Feeling alive is a muse says Silvia Grav, a Spanish photographer, and creative director currently based in Los Angeles, California. In a style all her own, Grav depicts often surreal images in ominous tones that lay at the quintessence of the human experience. To feel alive as one form of inspiration is equally translated in the psyche embedded in Grav’s unique images. As far as we know, we are the only creatures with the gift and curse of consciousness, condensed in potent vessels that survive wars and revel in pleasures all in one lifetime, so it is this that the eyes and mind ponder upon Grav’s work. There is clear pain in the tints, distorted bodies, and faces blurred into voids that dare to ask: is this mere emptiness or space for hope?
At the age of 17, Grav began photographing herself out of curiosity. She describes herself as often obsessively curious with all she has yet to understand. Within a year she began to receive recognition, and at the age of 19 Grav began freelancing and was awarded one of the best photographers under 20 by Flickr.
“They brought me to the USA and I fought to stay for three years until I made it.”
Once in the U.S., her work shifted from photography to design. She has since worked for hit shows like American Horror Story and True Detective in addition to directing music videos. Grav’s work has appeared in media sites such as The Huffington Post, VICE, Juxtapoz, Communication Arts, My Modern Met, and This is Colossal. Grav has also exhibited and worked on various projects globally with companies such as Elastic, Prologue, Imaginary Forces, and Antibody for clients such as HBO, CBS, FX, Universal Records, Lexus, Concord Music, ANTI-Records and Ninja Tune.
A still frame from Silvia’s work for ‘True Detective’ season 3, main title.
A commissioned still photo created by Silvia.
When asked about experiencing art as therapy rather than work, Grav responded honestly,
“It was the way I fell hard for photography. I had been covering emotions and emotional traumas for a long time, and as a teenager, all of that exploded into attacks of rage first, and into photographs later, when I discovered I could put all that energy somewhere else. I didn´t realize how much of a therapeutic process it was until much later when I understood that I was just transforming trauma into something manageable and shareable.”
Grav’s photos and designs, like life, leave much to the interpretation of memories, related to through the internal revolutions of the mind. Earnest expressions, contorted figures, and firey elements dominate the artist’s images in elegant visual prose. And so it is fitting that the titles, or arguably epigraphs, of her pieces, drip with equal lyricism, demanding the viewer take a stroll down their own shadowed alleys.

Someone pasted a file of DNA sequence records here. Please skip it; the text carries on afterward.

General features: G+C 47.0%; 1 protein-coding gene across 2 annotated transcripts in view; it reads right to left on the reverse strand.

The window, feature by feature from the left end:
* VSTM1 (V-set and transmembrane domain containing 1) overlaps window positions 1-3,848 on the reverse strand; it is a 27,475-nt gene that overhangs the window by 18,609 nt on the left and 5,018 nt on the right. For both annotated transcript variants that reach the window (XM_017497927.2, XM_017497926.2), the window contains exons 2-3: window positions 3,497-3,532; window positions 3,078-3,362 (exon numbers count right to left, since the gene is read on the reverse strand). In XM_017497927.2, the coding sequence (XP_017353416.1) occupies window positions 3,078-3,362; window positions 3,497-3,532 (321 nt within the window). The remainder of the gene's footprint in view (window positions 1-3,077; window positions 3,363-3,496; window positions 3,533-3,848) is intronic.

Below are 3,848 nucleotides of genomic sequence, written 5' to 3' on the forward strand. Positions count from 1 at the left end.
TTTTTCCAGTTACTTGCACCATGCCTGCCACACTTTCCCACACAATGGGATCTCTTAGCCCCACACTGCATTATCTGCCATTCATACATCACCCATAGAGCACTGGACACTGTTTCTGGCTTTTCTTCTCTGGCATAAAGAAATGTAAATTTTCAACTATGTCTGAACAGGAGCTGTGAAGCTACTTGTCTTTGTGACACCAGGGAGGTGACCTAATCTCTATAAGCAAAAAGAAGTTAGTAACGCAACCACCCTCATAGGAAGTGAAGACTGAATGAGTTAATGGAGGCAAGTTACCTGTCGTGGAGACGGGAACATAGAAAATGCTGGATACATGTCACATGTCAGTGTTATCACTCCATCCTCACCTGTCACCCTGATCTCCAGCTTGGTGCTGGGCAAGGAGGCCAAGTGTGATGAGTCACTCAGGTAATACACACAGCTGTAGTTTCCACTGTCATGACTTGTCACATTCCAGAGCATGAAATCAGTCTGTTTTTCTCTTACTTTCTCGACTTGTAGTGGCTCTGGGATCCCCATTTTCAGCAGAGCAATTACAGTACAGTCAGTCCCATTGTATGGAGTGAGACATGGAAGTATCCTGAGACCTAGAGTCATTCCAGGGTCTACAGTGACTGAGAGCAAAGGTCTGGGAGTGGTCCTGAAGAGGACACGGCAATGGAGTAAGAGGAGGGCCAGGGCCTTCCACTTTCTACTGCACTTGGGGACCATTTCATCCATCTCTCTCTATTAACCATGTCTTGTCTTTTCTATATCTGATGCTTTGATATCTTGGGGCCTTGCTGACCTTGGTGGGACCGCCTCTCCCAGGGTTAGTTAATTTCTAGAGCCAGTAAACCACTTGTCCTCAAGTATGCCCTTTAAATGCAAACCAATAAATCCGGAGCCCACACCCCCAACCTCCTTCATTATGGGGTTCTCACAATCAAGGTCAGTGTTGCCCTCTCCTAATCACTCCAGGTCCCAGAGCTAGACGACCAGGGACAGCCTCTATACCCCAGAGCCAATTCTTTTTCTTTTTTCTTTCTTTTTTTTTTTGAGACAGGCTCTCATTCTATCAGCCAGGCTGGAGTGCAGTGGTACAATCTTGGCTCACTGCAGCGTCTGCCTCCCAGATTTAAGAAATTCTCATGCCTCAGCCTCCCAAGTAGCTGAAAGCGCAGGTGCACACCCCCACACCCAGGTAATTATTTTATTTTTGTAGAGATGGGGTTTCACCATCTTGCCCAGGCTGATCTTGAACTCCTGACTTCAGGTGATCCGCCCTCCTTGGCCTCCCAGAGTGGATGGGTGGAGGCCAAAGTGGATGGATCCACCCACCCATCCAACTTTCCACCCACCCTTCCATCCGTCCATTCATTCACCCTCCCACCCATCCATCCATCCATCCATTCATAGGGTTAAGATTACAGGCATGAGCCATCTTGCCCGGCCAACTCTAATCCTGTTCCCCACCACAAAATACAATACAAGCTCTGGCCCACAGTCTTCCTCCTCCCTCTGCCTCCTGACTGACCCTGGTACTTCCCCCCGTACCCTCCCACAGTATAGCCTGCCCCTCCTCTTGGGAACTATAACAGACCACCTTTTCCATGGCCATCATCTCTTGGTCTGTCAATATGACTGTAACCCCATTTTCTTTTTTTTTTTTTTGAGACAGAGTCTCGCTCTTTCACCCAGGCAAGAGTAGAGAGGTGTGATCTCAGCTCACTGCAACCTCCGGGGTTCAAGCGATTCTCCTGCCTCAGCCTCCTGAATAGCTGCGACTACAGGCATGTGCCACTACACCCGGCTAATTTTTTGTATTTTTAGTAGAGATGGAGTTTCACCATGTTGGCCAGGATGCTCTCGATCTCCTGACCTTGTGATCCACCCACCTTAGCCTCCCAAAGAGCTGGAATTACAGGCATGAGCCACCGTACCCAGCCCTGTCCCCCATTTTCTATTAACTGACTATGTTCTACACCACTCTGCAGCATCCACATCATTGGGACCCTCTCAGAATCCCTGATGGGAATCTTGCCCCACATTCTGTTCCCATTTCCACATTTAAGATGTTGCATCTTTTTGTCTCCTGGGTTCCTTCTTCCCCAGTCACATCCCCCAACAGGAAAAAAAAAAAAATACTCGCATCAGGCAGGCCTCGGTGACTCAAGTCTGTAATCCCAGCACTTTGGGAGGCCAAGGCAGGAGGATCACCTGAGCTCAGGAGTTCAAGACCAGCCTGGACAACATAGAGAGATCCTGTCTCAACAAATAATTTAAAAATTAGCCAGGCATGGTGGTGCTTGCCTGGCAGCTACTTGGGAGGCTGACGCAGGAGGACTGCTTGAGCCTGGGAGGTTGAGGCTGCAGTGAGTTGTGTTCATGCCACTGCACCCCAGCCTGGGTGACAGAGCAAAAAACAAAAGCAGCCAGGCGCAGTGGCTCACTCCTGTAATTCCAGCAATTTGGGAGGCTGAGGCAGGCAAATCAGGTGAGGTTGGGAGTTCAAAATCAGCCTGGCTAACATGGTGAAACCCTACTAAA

On sources of inspiration, Grav’s candid response illustrates, predominantly in the latter half, her intangible yet concrete muses:
“Tough one. My own life, which includes: strangers. Some songs I will repeat for weeks. Countless documentaries, biographies, painters, filmmakers. The summer night breeze, jumping in rivers, being alone, feeling alive, wishing everyone else could see some things I have seen. Wishing I could see them again.”
Moments when we feel utterly alive, that later leave us lost in reverie, ironically living in another time and place past, go hand in hand with the question of our own mortality. The existential crisis that lingers despite our frequent avoidance. Grav’s creations tell the story of darkness that cannot exist without light, demise -the counterpart of life, and the same that can hold no hope without pain. The cathartic experience of Grav’s work executes the realities of life we cleverly evade daily but are necessary for living with intent.
Currently, Grav continues to work on her craft and describes little change from pre-quarantine times, “I wake up, look at my phone, fill my body up with anxiety, try to convince my boyfriend to make me a latte, work for a bit, get my brain fried, work on the garden, back to work, a few calls to friends and repeat. Masterclass and 3D youtube classes have been pretty great to dip into, too.” One of Grav’s biggest projects is her soon-to-be-launched production company and design studio: Tivuron, one we’ll be sure to look out for from this artist who works with pure conviction.
All photos by Silvia Grav.
Text and Curated by Romina Bertetti.